- How To Improve Basement Air Quality
- Frequently Asked Questions
- Final words
Of all the parts of your home, the basement is the one notorious for poor indoor air quality. This isn’t surprising due to the lack of ventilation. And in some households, the basement is often neglected to the point of extreme air pollution. But if you know how to improve basement air quality, this will not be a big problem.
Improving the air quality in your basement isn’t an easy task. Depending on the state of neglect, you need more than just an air purifier. In this case, the following tips will be a big help:
How To Improve Basement Air Quality
No one wants to deal with a dirty and smelly basement. But before this part of your home turns into a cesspool of allergens, you should start with the following steps:
1. Clean up the clutter
The very first thing you should do is remove all the clutter in your basement. Many of us are guilty of treating our basements as storage rooms until the items are forgotten and left to dust.
Remove old boxes, books, newspapers, and the likes. Aside from harboring molds, these items are also attractants to pests like termites and rodents.
You can donate your old items or call a cleanup service instead if you don’t want to deal with the dirty work. Remember that the rubbish in your basement is the main contributor to poor indoor air quality.
To make it easy, I suggest sectioning your basement then working on each area one by one. You should also set a timeline for each section to prevent getting distracted.
It will help to set up two boxes: one for trash and another for items you can still donate or sell. Make sure you’re wearing a face mask and gloves!
2. Perform an indoor air test
Once you’re done cleaning the clutter, the next step is to conduct an indoor air test. You can use an indoor air quality monitor or hire a professional for a more accurate reading.
Specifically, you’d want to test for radon. This odorless gas forms when the uranium from rocks, soil, and water breaks down and seeps through your basement. Take note that there are over 21,000 annual deaths due to lung cancer caused by radon exposure in household settings.
Aside from radon, you should also test your basement for carbon monoxide, another odorless and deadly gas.
Testing for molds, volatile organic compounds, formaldehyde, asbestos, PM 2.5, PM 10, and PM 1.0 are also critical. Professional testers have a complete checklist of these pollutants, which makes the process easier and simpler.
The results of these tests will give you an idea of how much work needs to be done to improve your basement’s indoor air quality. But if the tester found dangerous gasses and pollutants, they will suggest professional cleaning to remove all the airborne hazards properly.
3. Fix and dry out water damage
Water damage is one of the most common problems in basements. Since it’s recessed into the ground, basements can become catch basins of floodwater. This why early mitigation is crucial to prevent the growth of molds that will ruin your indoor air quality.
For massive water damage, it’s best to hire a professional water damage mitigation service. These companies have industrial-grade equipment and special testing tools that can map out the moisture underneath your basement walls.
By drying out the sources of moisture, you’re going to eliminate molds and mildew. This is already a massive improvement in your basement’s indoor air quality. Make sure that the molds are also professionally removed to prevent the spores from spreading to other parts of your home.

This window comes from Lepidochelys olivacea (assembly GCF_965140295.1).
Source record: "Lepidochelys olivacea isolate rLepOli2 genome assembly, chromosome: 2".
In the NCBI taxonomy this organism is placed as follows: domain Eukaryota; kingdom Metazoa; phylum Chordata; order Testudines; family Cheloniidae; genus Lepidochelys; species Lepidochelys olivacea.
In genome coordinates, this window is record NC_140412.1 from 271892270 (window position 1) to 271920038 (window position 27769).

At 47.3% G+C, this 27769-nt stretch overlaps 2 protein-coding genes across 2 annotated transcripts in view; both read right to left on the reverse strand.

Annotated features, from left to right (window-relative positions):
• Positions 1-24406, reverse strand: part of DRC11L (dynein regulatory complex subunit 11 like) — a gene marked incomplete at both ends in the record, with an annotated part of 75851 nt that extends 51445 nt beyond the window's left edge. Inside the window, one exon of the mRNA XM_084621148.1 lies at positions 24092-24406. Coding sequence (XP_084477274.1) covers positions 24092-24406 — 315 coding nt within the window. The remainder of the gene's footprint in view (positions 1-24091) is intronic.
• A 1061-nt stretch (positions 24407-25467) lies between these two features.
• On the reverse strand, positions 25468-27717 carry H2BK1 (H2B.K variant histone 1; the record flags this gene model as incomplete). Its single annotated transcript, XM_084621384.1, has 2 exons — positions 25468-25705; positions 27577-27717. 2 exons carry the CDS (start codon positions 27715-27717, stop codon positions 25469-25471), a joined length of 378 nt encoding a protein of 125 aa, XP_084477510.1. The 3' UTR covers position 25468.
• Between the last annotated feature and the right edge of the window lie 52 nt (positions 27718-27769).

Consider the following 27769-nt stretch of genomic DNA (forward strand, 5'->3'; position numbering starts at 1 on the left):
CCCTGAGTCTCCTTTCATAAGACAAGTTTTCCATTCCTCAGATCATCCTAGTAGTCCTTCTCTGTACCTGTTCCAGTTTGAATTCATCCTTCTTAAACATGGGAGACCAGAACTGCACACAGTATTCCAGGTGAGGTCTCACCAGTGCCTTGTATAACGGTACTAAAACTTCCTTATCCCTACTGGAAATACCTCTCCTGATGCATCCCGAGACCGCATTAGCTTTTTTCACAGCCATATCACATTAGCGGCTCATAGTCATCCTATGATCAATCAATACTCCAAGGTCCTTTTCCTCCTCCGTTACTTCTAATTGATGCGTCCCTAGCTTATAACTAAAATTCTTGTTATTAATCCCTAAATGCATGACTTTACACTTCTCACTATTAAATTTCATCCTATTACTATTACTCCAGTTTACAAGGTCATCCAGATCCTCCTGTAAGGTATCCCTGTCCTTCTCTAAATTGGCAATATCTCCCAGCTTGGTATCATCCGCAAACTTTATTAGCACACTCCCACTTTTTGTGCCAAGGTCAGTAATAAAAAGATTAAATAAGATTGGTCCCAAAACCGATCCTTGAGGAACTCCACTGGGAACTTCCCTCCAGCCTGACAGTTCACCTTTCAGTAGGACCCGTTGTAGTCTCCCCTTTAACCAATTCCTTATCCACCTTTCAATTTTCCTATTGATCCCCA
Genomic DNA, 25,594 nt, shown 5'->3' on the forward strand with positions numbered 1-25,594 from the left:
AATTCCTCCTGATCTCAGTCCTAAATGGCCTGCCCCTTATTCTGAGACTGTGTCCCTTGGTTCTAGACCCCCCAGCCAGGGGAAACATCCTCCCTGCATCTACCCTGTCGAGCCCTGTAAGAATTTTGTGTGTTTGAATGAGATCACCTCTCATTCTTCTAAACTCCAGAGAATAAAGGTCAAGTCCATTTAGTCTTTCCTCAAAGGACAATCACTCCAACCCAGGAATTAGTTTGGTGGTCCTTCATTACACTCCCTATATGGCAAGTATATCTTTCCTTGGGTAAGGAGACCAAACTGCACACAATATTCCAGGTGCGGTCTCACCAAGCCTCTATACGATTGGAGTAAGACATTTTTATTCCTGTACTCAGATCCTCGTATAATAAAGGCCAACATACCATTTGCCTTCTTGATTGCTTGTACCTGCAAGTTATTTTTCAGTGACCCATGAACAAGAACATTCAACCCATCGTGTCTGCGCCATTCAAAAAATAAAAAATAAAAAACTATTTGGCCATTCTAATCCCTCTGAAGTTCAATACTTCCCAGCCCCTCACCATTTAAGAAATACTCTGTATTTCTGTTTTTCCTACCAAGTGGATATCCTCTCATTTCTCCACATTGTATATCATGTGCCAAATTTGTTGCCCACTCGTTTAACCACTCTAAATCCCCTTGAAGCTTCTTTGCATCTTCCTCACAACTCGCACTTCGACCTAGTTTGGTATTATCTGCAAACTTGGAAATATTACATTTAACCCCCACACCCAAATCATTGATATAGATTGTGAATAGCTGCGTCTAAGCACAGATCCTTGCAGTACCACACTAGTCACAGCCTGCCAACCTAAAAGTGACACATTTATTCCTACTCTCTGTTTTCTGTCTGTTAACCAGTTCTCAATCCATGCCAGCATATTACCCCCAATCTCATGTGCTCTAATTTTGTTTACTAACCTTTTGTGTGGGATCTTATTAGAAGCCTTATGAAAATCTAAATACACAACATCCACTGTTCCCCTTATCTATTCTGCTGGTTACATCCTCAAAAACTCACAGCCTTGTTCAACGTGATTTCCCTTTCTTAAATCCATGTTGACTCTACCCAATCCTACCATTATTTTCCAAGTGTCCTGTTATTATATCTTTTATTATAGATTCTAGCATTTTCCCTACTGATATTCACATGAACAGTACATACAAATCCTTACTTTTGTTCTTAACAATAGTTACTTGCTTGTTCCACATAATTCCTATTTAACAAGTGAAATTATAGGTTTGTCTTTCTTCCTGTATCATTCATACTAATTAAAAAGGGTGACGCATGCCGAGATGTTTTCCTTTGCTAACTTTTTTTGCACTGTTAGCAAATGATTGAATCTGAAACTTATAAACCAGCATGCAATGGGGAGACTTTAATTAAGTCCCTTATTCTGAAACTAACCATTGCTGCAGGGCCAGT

You can also use a dehumidifier to remove excess moisture in your basement. It will help lower the humidity, but make sure that it’s under 50% to prevent molds from surviving.
4. Seal the gaps
After mitigating water damage, the next step is to seal the cracks and gaps in your basement. This will prevent dust and dirt from entering your home.
You can use caulk or expanding foam to seal the gaps on basement foundation walls, doors, and windows if there are any.
To spot the tiny cracks, turn the lights off during the daytime and see where the sunlight is shining through. You can mark the spots with tape before sealing all of them in one go.
5. Don’t fling the windows open!
When it comes to ventilation, the first thing that comes to mind is opening the windows. But let me stop you there!
As much as basement windows will help in ventilation, they can also increase condensation rates. This happens when the warm outdoor air hits the cool surfaces in your basement or vice versa. When this occurs, moisture clings to surfaces and starts mold growth. Before you know it, your basement humidity levels rose past 60%!
Aside from that, the outdoor air can have high pollen and dust levels, especially during summer.
6. Remove sources of VOCs.
Volatile organic compounds or VOCs come from paints, gasoline, lacquers, and stain products. Most of these are stored in the basement. With poor ventilation, the VOCs from these substances will become airborne and reach toxic levels.
VOCs have a very strong smell due to the off-gassing. However, its negative impact on our bodies is much worse.
At first, exposure to VOCs will cause throat irritation, fatigue, and shortness of breath. Meanwhile, prolonged exposure can lead to kidney problems, liver damage, and even problems with the central nervous system.
Take note that volatile organic compounds are the most notorious pollutants in newly constructed homes and offices. It can be easily avoided through proper ventilation and a wise choice of construction materials.
If you’re worried about the VOC levels in your basement, it will help a lot to install an air quality monitor. This will notify you if there are dangerous levels of noxious gasses.
7. Remove plants from the basement.
Potted plants seem to be a great idea to liven up your basement. But before you turn your basement into an indoor garden, you should think twice.